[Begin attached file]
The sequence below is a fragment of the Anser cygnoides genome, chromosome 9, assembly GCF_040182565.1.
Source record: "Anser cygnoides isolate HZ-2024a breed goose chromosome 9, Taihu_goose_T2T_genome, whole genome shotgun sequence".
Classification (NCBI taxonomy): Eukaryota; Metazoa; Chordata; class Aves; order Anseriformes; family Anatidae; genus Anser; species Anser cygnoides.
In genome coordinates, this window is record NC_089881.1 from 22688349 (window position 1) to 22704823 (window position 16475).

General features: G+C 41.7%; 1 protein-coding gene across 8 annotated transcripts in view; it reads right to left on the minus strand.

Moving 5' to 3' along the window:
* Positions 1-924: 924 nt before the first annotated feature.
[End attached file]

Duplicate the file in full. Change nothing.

The sequence below is a fragment of the Anser cygnoides genome, chromosome 9, assembly GCF_040182565.1.
Source record: "Anser cygnoides isolate HZ-2024a breed goose chromosome 9, Taihu_goose_T2T_genome, whole genome shotgun sequence".
Classification (NCBI taxonomy): Eukaryota; Metazoa; Chordata; class Aves; order Anseriformes; family Anatidae; genus Anser; species Anser cygnoides.
In genome coordinates, this window is record NC_089881.1 from 22688349 (window position 1) to 22704823 (window position 16475).

General features: G+C 41.7%; 1 protein-coding gene across 8 annotated transcripts in view; it reads right to left on the minus strand.

Moving 5' to 3' along the window:
* Positions 1-924: 924 nt before the first annotated feature.